Understand the type Before Offering Advice

Identifying the different types of advice-seekers accurately will help you to understand how to advise them appropriately.

For the first(Seek and Listen) type, your advice can significantly influence their decision-making process. You should be extremely careful to give them the best advice with the knowledge and experience you have and mention whether you are willing to take responsibility if there is any adverse outcome from the decisions they take with your advice. We are not oracles, so it’s impossible to predict the future. Things could always go wrong no matter how careful we take our decisions; therefore, the best thing you could do when your advice concerns someone else is, to point that out to them beforehand.

With the second (Seek and Argue) type, Do not argue to prove your point; it won’t help them or you, Instead point out to them what you think is the best course of action they could take and ask them to compare that with what they feel to the best. And the rest is up to them to decide. Ultimately it’s not our life, and we can’t force people to take decisions we want even if we are right; the only thing we can do is to guide them and show them the best path possible, walking through that should be done by them.

When it comes to the third (Seek but Listen with Emotions) type, listen to what they are saying; most of the time, it’s not the advice they need but someone to listen to their situation. Talk with them, try to understand the situation they are in. The best thing you could do for them is to listen carefully and figure out their state of mind. Giving advice can come later. You can be helpful to them by listening to the story they have to tell and being patient with them. By doing so, you’ll be able to figure out a part of them that is not affected by emotions. Using that, you’ll be able to convince them to take a proper logical decision to make themselves better. For example, imagine a situation where someone is trying to forgive a cheating partner for the second time for emotional reasons; even if their emotions convinced them 95%, there would still be 5% that is not ready to forgive. Use that 5 to point them towards making a good decision.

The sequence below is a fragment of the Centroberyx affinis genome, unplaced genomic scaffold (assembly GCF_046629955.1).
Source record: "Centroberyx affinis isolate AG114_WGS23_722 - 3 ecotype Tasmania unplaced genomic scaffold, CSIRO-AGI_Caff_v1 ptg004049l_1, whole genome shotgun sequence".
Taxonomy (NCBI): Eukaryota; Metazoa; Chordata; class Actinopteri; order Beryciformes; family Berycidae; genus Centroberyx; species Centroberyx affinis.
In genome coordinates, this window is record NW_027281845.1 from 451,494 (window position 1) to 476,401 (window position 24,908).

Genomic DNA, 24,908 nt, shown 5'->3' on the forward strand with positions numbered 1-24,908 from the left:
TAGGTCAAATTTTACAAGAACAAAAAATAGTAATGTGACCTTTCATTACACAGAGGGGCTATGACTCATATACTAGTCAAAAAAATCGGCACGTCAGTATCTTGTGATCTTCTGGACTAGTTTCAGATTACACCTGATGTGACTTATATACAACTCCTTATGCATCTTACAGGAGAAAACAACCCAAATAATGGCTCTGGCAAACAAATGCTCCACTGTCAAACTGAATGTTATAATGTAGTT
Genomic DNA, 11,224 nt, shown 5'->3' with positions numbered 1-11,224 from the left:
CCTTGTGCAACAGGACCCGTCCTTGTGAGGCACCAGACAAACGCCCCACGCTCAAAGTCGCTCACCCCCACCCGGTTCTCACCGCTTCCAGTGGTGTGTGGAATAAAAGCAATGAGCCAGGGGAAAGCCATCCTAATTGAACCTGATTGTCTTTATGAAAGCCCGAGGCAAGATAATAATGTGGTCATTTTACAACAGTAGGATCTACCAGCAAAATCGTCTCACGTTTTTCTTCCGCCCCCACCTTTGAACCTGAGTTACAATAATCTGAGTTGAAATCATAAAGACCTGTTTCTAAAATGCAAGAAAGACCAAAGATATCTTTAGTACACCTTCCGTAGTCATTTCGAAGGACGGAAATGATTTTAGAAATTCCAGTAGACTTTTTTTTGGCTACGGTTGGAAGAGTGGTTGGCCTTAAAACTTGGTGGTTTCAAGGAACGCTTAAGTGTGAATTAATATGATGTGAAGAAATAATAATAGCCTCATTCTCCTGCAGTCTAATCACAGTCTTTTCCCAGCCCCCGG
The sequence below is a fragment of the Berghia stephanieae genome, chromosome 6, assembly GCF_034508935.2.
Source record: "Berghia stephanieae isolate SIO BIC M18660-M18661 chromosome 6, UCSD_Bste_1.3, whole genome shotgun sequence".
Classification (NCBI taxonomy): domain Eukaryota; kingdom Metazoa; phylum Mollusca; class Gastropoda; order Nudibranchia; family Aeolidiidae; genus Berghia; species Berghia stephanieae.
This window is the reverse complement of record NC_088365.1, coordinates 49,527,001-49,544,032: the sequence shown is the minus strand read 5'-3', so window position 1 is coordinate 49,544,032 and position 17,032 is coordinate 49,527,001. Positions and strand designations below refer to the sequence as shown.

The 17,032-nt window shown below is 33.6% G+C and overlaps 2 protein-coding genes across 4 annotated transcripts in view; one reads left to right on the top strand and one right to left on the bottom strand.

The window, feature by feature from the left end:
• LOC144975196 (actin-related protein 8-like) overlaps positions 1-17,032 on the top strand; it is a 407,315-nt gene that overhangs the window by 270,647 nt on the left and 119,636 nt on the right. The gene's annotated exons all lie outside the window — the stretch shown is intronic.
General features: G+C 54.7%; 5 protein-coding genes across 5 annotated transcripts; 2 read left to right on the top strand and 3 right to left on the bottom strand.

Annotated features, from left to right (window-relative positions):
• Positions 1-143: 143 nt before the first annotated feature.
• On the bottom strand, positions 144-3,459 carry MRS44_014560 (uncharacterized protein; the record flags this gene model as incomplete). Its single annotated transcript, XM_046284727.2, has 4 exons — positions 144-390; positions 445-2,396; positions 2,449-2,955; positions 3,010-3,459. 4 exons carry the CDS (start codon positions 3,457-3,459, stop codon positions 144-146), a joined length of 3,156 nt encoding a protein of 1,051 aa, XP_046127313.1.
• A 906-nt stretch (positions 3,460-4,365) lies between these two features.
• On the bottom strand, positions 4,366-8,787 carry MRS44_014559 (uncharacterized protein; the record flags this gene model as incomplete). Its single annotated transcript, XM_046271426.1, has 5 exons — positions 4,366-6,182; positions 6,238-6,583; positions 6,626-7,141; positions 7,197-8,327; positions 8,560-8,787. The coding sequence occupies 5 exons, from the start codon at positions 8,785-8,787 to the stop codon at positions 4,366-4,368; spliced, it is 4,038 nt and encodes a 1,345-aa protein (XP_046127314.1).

At the end of the day, the decisions people will take affect them and the people involved with their situations. We should understand that humans are unpredictable creatures. Even if we show the absolute future with the correct decisions they should take, they might try to do something else, hoping for a different outcome. So when advising people, what we can do is to point them out what they are missing in their reasoning and a better path with what we know and understand. Point out all the good and bad outcomes as much as possible. Make them understand that you are telling things to the best of your knowledge and experience, and that is not the absolute answer.

— [Wide Writer] —